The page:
The term "dependency" can be used broadly to encompass "Depends" and "Pre-Depends" relationships (and sometimes even other, weaker relationships), or it can be used narrowly as a synonym of "Depends."
The difference between "Depends" and "Pre-Depends" package relationships is that if X depends on Y, then Y must be fully configured before X gets configured. (Configuration is the installation step where a package, once its files are unpacked to the proper locations--i.e., once "installed"--has whatever other necessary changes made so that it is possible to actually use the software it provides. For example, configuration of an HTTP server might involve making sure there is a
www user with proper abilities and a
/var/www directory with proper permissions.) In contrast, if X pre-depends on Y then Y must be installed and (usually) fully configured before X is even installed.
See Section 7.2 of the Debian Policy Manual for more details. I quote the two most relevant sections here, but there is other information in that section (and in chapter 7 more generally) that helps to illuminate how dependencies work.
This declares an absolute dependency. A package will not be configured unless all of the packages listed in its
Depends field have been correctly configured (unless there is a circular dependency as described above).
Depends field should be used if the depended-on package is required for the depending package to provide a significant amount of functionality.
Depends field should also be used if the
prerm scripts require the depended-on package to be unpacked or configured in order to run. In the case of postinst configure, the depended-on packages will be unpacked and configured first. (If both packages are involved in a dependency loop, this might not work as expected; see the explanation a few paragraphs back.) In the case of
prerm or other
postinst actions, the package dependencies will normally be at least unpacked, but they may be only "Half-Installed" if a previous upgrade of the dependency failed.
Depends field should be used if the depended-on package is needed by the
postrm script to fully clean up after the package removal. There is no guarantee that package dependencies will be available when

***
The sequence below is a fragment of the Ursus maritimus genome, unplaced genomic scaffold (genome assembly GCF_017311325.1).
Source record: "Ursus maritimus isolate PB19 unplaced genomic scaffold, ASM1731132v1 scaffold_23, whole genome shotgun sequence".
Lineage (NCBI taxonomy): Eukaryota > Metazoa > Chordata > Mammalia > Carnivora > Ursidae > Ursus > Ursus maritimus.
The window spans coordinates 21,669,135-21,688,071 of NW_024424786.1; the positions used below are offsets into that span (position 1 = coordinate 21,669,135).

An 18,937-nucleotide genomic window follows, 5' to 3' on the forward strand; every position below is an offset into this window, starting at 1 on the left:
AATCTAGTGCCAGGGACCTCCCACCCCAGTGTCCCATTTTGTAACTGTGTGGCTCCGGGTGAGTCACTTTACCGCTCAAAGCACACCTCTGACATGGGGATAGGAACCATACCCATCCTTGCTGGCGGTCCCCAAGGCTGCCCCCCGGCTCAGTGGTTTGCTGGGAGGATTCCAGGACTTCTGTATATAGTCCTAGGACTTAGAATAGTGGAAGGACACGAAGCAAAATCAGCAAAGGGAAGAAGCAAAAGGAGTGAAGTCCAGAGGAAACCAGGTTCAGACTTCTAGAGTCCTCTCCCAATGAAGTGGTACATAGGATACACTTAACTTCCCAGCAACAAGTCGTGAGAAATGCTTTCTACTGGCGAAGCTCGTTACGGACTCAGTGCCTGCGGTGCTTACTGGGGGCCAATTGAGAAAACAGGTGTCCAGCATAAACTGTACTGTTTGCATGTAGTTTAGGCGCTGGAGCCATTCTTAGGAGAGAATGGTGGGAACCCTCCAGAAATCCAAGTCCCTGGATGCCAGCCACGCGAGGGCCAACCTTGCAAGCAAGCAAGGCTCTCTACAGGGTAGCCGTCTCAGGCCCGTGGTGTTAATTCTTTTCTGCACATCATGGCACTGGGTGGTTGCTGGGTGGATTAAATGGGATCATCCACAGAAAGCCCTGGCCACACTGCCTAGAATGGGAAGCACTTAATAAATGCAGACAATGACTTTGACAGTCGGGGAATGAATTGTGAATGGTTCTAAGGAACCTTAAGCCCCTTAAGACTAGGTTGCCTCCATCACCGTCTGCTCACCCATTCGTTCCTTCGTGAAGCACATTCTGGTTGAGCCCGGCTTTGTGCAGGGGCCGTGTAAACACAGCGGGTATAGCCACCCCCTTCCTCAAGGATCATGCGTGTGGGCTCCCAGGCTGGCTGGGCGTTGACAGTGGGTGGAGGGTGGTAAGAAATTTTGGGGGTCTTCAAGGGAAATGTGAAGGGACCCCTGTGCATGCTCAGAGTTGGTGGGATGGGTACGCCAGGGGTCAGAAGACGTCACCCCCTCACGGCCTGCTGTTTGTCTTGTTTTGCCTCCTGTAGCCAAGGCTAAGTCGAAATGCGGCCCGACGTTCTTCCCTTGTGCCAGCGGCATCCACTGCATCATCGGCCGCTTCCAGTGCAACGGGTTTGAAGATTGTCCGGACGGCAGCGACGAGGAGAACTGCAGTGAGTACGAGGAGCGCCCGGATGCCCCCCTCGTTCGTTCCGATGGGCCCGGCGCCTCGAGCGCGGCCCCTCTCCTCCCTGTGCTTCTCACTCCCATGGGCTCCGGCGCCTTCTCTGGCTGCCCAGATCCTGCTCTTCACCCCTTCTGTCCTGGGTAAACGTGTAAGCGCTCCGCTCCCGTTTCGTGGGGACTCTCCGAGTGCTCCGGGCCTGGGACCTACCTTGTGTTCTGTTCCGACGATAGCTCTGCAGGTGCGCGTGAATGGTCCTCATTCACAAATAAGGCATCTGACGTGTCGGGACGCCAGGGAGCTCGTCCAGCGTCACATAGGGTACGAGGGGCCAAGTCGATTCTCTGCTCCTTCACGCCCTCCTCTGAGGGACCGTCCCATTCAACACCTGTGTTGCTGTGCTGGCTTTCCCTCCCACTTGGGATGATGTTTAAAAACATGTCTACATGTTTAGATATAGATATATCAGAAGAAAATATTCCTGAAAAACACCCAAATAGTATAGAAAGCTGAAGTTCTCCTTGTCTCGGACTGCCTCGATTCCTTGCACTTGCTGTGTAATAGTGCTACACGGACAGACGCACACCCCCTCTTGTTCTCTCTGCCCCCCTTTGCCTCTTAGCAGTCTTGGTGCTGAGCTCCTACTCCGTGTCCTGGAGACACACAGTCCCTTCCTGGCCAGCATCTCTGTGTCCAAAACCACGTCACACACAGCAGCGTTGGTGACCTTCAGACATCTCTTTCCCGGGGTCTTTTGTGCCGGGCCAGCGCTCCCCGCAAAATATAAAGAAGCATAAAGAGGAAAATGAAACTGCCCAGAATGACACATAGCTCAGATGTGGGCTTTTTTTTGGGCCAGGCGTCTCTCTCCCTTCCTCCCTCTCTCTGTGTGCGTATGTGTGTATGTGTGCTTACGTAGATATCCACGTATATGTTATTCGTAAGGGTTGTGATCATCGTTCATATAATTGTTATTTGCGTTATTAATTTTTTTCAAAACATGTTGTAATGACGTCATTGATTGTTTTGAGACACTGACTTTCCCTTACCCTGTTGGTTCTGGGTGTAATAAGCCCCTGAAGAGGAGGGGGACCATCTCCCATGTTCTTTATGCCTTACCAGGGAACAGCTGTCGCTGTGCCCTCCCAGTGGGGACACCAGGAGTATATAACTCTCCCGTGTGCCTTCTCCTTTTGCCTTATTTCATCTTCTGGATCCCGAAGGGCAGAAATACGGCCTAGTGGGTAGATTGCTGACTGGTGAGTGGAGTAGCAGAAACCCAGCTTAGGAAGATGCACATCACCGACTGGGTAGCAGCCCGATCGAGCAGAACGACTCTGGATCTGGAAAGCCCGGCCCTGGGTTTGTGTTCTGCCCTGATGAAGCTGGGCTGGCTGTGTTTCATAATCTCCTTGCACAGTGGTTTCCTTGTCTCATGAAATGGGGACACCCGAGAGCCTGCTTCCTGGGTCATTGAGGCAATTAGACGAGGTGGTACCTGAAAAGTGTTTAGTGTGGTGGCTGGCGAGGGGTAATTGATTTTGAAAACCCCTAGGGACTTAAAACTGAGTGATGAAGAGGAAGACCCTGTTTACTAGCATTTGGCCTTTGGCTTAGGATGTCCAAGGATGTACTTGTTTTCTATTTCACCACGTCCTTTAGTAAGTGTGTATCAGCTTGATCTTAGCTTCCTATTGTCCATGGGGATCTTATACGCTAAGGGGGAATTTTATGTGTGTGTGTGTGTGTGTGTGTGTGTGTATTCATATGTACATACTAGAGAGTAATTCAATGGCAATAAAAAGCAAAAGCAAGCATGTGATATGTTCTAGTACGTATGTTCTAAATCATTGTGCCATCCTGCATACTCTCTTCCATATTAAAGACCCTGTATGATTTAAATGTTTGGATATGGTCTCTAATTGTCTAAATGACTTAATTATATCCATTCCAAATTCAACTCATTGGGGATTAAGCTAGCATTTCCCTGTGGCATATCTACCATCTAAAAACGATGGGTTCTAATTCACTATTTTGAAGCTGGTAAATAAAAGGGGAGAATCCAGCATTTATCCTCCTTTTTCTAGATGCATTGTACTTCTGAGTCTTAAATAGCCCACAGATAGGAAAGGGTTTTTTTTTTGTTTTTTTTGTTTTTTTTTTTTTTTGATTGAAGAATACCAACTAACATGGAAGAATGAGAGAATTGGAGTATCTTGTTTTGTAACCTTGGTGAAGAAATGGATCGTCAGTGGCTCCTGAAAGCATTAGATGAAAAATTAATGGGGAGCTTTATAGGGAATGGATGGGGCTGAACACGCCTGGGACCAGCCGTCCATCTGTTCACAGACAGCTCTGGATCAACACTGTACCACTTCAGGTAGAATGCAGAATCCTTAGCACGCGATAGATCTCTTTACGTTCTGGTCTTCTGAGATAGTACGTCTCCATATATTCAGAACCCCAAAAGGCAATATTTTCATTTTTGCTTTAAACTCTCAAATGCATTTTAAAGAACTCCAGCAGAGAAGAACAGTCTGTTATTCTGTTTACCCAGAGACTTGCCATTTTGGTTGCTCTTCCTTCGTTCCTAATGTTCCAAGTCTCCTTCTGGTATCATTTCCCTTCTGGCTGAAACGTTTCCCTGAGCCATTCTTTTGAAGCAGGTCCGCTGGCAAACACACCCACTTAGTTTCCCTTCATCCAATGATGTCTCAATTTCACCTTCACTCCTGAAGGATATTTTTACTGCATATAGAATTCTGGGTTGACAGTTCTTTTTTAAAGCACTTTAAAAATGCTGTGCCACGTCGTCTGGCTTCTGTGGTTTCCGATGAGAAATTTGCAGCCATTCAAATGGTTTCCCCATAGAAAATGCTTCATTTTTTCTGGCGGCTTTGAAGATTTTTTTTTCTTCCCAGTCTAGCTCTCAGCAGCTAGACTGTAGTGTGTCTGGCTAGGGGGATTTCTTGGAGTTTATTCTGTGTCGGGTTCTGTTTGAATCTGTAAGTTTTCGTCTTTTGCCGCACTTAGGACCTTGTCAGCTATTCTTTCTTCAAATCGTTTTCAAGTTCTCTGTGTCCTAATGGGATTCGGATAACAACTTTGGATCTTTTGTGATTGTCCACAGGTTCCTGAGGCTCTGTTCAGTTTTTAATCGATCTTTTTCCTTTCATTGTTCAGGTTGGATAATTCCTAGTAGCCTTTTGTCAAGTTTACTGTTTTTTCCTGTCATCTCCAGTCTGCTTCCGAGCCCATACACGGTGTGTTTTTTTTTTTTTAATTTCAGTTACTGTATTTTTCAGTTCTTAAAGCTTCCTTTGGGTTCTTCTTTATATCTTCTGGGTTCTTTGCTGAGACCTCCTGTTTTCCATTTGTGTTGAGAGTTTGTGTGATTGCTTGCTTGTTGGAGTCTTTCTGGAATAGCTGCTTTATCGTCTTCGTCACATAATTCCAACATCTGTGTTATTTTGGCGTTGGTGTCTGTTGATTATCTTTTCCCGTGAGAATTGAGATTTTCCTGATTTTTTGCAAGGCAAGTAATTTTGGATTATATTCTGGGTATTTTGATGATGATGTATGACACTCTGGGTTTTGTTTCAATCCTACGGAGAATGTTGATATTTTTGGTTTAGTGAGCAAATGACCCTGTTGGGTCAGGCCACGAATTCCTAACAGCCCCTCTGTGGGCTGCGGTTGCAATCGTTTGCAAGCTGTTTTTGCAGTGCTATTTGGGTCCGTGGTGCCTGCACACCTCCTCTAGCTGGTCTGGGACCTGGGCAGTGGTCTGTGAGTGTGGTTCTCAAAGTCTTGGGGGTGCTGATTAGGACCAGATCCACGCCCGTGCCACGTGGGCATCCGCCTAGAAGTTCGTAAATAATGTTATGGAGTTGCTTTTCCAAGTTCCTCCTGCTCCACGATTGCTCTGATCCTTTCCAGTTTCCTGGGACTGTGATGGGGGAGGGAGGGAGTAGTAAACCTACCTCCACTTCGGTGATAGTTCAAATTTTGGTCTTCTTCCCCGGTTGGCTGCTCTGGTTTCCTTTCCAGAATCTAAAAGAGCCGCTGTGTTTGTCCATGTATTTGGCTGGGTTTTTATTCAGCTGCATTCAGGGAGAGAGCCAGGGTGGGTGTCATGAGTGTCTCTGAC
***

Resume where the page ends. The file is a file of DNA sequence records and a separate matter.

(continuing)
postrmis run, but the depended-on package is more likely to be available if the package declares a dependency (particularly in the case of
postrm remove). The
postrm script must gracefully skip actions that require a dependency if that dependency isn't available.
This field is like
Depends, except that it also forces
dpkg to complete installation of the packages named before even starting the installation of the package which declares the pre-dependency, as follows:
When a package declaring a pre-dependency is about to be unpacked the pre-dependency can be satisfied if the depended-on package is either fully configured, or even if the depended-on package(s) are only unpacked or in the "Half-Configured" state, provided that they have been configured correctly at some point in the past (and not removed or partially removed since). In this case, both the previously-configured and currently unpacked or "Half-Configured" versions must satisfy any version clause in the
When the package declaring a pre-dependency is about to be configured, the pre-dependency will be treated as a normal
Depends. It will be considered satisfied only if the depended-on package has been correctly configured. However, unlike with
Pre-Depends does not permit circular dependencies to be broken. If a circular dependency is encountered while attempting to honor
Pre-Depends, the installation will be aborted.
Pre-Depends are also required if the
preinst script depends on the named package. It is best to avoid this situation if possible.
Pre-Depends should be used sparingly, preferably only by packages whose premature upgrade or installation would hamper the ability of the system to continue with any upgrade that might be in progress.
You should not specify a
Pre-Depends entry for a package before this has been discussed on the
debian-devel mailing list and a consensus about doing that has been reached. See Dependencies, Section 3.5.